provide clean needles and safe spaces for addicts to inject drugs.
Americans have long tended to see this as “enabling” and typically
view it as a bad thing because it doesn’t require addicts to be
abstinent to receive care.
The question is, is it better for people to inject drugs with puddle
water or sterile water? Is it better to use clean needles or share so
that you pass on HIV and hepatitis C? This is what harm reduction is.
It doesn’t treat addiction, it just reduces harm. In medicine, we do
this all the time. People smoke but we still give them inhalers to
open airways, so what’s different? You’re not enabling anything
they’re not already using.
Some critics claim that it prevents addicts from “hitting bottom” and
getting off drugs entirely.
I worked for 12 years in the Americas’ most concentrated area of drug
use, the Downtown Eastside of Vancouver. People live there in the
street with HIV and hepatitis and festering wounds: what more of a
bottom can they hit? If hitting bottom helped people, there would be
no addicts at all in the Downtown Eastside. ‘Bottom’ is very relative,
so it’s a meaningless concept. For me as a doctor, rock-bottom might
be losing my medical license, but what is a bottom for a person who
has been abused all her life and lives on the street? It’s meaningless
and false. People don’t need more negative things to happen to them to
give it up. They need more positive things to happen. In 12 years of
work on the Downtown Eastside, I didn’t meet an [addicted] woman who
was not sexually abused as a child.
[Addicts] relationship to authority figures is one of fear and
suspicion. How will it help if I punish them more? They need the very
opposite. We end up punishing them for self-soothing. It makes no
sense at all. Harm reduction is not an end in itself. Ideally, what it
is is a first step towards a more thorough-going [recovery], but you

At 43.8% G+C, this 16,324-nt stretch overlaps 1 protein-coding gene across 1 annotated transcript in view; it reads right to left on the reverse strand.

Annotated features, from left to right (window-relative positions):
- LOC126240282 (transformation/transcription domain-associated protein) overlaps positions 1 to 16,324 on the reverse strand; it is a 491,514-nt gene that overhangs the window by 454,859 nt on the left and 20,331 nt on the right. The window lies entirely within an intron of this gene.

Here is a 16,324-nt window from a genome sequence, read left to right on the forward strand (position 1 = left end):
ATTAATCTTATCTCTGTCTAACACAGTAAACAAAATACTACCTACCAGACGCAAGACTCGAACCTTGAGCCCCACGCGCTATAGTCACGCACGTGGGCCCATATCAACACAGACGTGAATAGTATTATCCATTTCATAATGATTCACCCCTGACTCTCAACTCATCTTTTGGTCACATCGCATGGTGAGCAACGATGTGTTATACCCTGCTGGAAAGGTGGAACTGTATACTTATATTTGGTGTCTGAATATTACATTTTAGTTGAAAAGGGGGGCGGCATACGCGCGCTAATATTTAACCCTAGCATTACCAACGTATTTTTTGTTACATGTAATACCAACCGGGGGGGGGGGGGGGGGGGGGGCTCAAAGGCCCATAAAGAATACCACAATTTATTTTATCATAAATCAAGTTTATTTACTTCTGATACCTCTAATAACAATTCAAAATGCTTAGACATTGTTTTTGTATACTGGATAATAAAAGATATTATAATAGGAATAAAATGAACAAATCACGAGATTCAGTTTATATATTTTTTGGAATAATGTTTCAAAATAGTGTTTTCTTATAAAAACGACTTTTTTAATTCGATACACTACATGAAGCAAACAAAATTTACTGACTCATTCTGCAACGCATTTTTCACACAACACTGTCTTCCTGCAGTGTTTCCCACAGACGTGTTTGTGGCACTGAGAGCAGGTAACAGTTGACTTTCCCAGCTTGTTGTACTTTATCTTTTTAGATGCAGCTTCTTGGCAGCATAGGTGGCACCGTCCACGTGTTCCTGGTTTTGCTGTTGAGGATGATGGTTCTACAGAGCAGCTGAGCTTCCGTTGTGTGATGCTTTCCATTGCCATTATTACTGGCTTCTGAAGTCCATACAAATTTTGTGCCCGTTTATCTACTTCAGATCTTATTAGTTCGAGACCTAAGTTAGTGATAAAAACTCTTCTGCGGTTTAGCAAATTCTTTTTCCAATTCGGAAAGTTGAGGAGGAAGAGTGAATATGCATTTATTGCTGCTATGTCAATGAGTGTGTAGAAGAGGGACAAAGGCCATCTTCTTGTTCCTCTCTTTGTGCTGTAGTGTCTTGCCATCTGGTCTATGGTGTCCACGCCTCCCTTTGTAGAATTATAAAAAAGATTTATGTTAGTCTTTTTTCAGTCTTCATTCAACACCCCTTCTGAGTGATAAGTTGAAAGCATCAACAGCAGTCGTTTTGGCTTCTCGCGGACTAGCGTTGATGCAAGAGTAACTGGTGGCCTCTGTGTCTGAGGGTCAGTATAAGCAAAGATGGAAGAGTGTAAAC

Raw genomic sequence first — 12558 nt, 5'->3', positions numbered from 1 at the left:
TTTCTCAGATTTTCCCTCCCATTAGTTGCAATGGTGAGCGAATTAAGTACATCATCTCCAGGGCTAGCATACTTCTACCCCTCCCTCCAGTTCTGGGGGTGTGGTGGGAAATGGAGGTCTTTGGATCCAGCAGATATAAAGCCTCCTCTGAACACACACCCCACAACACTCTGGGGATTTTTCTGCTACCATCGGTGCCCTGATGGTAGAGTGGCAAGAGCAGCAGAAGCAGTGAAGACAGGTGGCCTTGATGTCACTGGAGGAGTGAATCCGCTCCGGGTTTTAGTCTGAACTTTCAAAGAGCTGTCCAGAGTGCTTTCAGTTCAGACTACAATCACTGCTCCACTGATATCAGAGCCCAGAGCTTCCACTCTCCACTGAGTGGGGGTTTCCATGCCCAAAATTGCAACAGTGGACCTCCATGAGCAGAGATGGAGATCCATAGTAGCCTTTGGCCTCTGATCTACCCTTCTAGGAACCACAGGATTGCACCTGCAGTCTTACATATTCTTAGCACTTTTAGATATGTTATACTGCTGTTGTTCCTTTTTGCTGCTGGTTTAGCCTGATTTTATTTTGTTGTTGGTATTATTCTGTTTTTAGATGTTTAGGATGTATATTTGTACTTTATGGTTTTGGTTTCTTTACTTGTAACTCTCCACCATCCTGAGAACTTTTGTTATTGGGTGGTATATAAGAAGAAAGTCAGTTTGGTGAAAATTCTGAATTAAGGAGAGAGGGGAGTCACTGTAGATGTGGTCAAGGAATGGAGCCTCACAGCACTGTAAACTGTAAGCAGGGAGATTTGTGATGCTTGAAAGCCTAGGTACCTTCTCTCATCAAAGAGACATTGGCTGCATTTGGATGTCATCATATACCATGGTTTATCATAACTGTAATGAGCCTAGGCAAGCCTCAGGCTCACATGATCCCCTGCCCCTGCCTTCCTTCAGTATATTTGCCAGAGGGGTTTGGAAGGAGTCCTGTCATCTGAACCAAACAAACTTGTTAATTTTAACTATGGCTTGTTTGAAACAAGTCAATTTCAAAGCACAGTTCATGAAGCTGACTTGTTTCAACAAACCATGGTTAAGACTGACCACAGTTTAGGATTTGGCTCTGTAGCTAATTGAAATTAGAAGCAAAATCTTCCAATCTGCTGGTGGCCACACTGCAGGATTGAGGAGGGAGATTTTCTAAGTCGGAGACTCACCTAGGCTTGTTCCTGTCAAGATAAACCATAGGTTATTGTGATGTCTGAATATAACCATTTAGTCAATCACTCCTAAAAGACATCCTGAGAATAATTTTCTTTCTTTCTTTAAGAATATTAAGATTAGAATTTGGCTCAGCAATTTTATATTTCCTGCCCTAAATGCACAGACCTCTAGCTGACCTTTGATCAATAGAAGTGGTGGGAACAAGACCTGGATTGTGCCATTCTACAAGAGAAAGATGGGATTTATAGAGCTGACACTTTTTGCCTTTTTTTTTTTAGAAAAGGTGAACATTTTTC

have to begin with where people are at.
When I’ve visited harm-reduction programs, it seemed that the clean
needles and other tools weren’t the most important thing they
provided. Rather, it was the message that ‘I believe you are worth
saving, even though you are still using drugs.’ That touches people
and opens doors.
That’s the key. Quite apart from clean needles and sterile water, the
most important factor is for the first time saying to someone who has
been rejected all their life, ‘We’re not going to judge you based on
how you present your needs at the present moment.’ Harm reduction is
much more than set of practices; it’s a way of relating to people.
We’re not requiring you to stop using or do anything, we’re just
trying to help you get healthier. At least you’re not going to suffer
an infection of the bone marrow because you’re using a clean needle:
is that not worth something? We’re here to reduce suffering. They may
not get better in the sense of giving up the addiction, but that’s not
a limit of harm reduction — that’s a limit of the treatment system.
[There are a lot of things] we can’t do in the context of a war on
drugs. When people are attacked and stressed, we can’t hope to
rehabilitate them [well]. That’s not a valid criticism of harm